Our Story

The Evolving Story of Quail Springs Permaculture

In every story told there are countless people, situations, and synchronicities that weave together in seen and unseen ways to make up the very threads in the fabric of its unfolding. We wish to thank the myriad of people and circumstances that have led to the creation and ongoing tending of Quail Springs Permaculture.


In 1997, Warren Brush and Cyndi Harvan began a program for homeless youth out of a shelter for families in Santa Barbara, California, which grew into Wilderness Youth Project (WYP), an independent nonprofit organization sharing nature connection and mentoring with youth and families. Their aim was to support the healthy growth of youth from all backgrounds. Each year, WYP spent many a day in the Cuyama Valley tracking animals, building shelters, learning about earth-based skills, tending fires, mentoring, stewarding the land, and sharing stories.

In 2004, a former cattle ranch with a dwindling spring in the Cuyama Valley was secured through the generosity of a local Santa Barbara family foundation. Warren and Cyndi moved onto the land to lead the care taking and development of what would become Quail Springs, and the subsequent birth of a new nonprofit organization called True Nature Society to steward education and land stewardship. Just one year later, Kolmi Majumdar and Paul Swenson joined Warren and Cyndi on the land. Since then, many other dedicated and inspired people have taken part in developing the organization Quail Springs is today.

Specific achievements over the years:
  • 2004: 450-acre site acquired by the non-profit for permanent land stewardship, through a 10-year no interest loan. At that time, a 200-year plan was written for the organization and land.
  • 2005: the first courses were held, focusing on sustainable human settlement. The integrated permaculture farm designed and implemented to support staff and programming.
  • 2006: the first full Permaculture Design Course (PDC) taught, along with a natural building internship.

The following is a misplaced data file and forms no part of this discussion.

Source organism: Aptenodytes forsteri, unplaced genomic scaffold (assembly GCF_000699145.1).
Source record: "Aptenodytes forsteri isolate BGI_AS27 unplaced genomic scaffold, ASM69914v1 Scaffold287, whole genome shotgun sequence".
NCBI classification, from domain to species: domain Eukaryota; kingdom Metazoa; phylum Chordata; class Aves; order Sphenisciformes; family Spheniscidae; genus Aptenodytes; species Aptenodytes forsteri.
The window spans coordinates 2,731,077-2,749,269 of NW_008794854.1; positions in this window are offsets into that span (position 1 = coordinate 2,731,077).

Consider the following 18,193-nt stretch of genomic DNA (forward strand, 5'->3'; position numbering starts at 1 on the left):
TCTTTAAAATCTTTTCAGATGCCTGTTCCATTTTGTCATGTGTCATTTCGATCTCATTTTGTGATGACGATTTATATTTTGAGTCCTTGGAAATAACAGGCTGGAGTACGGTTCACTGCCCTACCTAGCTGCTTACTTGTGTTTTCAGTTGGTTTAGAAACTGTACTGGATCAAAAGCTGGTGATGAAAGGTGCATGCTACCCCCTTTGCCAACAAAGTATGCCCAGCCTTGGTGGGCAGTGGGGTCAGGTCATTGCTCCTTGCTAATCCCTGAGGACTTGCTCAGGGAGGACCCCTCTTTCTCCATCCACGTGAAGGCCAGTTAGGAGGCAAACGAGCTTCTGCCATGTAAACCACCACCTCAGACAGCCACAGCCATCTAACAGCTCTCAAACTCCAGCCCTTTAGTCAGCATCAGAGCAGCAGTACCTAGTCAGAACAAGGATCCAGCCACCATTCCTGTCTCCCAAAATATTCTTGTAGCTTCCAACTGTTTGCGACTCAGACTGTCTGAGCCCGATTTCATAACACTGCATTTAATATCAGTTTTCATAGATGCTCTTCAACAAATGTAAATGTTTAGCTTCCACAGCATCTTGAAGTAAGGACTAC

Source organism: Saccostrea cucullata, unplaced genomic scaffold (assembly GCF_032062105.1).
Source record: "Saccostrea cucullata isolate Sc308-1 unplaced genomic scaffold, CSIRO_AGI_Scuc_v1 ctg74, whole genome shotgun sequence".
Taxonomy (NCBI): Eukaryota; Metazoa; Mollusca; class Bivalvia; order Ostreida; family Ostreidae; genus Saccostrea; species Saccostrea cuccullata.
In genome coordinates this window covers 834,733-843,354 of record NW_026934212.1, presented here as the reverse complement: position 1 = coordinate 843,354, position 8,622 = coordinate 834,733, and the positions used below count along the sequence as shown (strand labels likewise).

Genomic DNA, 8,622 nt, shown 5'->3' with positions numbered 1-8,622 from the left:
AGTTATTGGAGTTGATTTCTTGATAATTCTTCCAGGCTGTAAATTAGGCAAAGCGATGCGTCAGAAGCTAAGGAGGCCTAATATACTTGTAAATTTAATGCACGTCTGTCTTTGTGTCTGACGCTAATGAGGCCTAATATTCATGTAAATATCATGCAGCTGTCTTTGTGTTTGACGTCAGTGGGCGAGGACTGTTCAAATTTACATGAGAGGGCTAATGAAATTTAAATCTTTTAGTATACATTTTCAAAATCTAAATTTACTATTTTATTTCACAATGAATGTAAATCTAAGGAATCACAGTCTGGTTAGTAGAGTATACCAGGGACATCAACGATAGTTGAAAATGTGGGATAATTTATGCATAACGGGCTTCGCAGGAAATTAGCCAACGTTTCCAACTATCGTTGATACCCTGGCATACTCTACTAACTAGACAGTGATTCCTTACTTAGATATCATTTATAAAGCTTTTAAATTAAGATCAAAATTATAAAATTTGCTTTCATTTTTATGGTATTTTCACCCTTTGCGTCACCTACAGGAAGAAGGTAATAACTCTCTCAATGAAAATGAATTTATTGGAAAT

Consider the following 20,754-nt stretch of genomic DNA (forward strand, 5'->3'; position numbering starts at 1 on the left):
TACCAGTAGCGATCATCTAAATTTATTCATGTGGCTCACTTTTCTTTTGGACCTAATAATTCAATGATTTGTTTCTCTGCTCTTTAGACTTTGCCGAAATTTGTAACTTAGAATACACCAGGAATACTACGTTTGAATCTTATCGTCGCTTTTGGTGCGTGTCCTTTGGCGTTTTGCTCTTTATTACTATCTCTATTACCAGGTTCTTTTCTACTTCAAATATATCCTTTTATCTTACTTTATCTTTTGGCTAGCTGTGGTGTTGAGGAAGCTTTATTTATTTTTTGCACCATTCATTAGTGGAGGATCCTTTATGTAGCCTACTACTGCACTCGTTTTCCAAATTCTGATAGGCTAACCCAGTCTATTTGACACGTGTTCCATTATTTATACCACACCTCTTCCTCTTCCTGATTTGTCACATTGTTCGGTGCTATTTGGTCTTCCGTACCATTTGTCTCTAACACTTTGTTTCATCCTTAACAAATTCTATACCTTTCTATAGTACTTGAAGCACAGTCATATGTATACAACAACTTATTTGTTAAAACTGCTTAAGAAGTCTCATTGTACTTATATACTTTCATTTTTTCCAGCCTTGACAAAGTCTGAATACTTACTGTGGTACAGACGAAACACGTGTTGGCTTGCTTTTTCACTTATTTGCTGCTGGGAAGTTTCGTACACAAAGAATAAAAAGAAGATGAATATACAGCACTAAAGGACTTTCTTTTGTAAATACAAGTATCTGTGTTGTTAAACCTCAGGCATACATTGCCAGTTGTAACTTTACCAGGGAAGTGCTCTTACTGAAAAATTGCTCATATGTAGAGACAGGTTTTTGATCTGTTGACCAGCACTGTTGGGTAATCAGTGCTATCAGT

• 2007: QS outreach extended to international sites and audiences.
  • 2008: a three-week annual immersion program for youth called Sustainable Vocations launched, becoming a powerful model for permaculture education for young adults. Was re-launched in 2017 with greater emphasis on social justice.
  • 2012: QS partners with Craig Sponholtz of Watershed Artisans to further its on-site watershed restoration efforts. Methods for riparian zone stream and habitat restoration techniques implemented have helped increase groundwater and spring flow over time.
  • 2013: QS staff begin working with the Cuyama Valley Community Association (CVCA) to actively support quality of life for the greater community.
  • 2014: QS staff begin holding youth programming in Cuyama with support from the FUND for Santa Barbara
  • 2015: QS launches a 2-phase capital campaign to pay off the demonstration site loan, and construct a permitted ecological building
  • 2017: staff begin promoting sustainable groundwater legislation in the Cuyama Valley. Brenton Kelly joins the Stakeholders Advisory Committee to the Cuyama Basin Groundwater Sustainability Agency.
  • 2018: partnership begins with Art Ludwig of Oasis Designs and Cal Poly to further cob building codes. Seismic testing of cob walls (regular and reinforced) to be conducted on-site in September. Phase 1 of the capital campaign completed, raising over $400,000 to secure the 450-acre demonstration site in perpetuity.

The Present & Our Hope for the Future

Our spring symbolizes the overall progress made on the demonstration site. Today, the spring’s yearly average flow is about 40 gallons per minute during the day and 60 gallons per minute at night. Wildlife is flourishing with the increased water supply. We know first hand that natural springs can be restored and rejuvenated. This gives us and future generations hope and a great reason to celebrate.

As of late 2018, the Quail Springs staff has grown to about 12 – consisting of core administrative, programming, building, and farming teams. The site hosts between 25-35 programs yearly, with some partnerships ongoing for over a decade. Our Rangelands Manager has started a regenerative grazing enterprise, Cuyama Lamb, that will help restore the Quail Springs’ landscape and provide food and fiber to the region. Other staff members are spearheading policy work in the areas of sustainable groundwater management and natural building codes. And all of this work has helped us strengthen relationships with area foundations as well.

Moving forward, the nonprofit is driven by strategic goals, set by staff, the board of directors, and community members. Five key goals will be assessed each year through 2022:

  1. Complete Capital Campaign
    • Phase 1 has been completed, Phase 2 Feasibility Study slated for 2019
  1. Increase Diversity (diversify staff and student enrollment)
  2. Streamline Programming
  3. Improve Financial Resiliency
  4. Ecological Research and Restoration

Please see more in the full Strategic Plan below.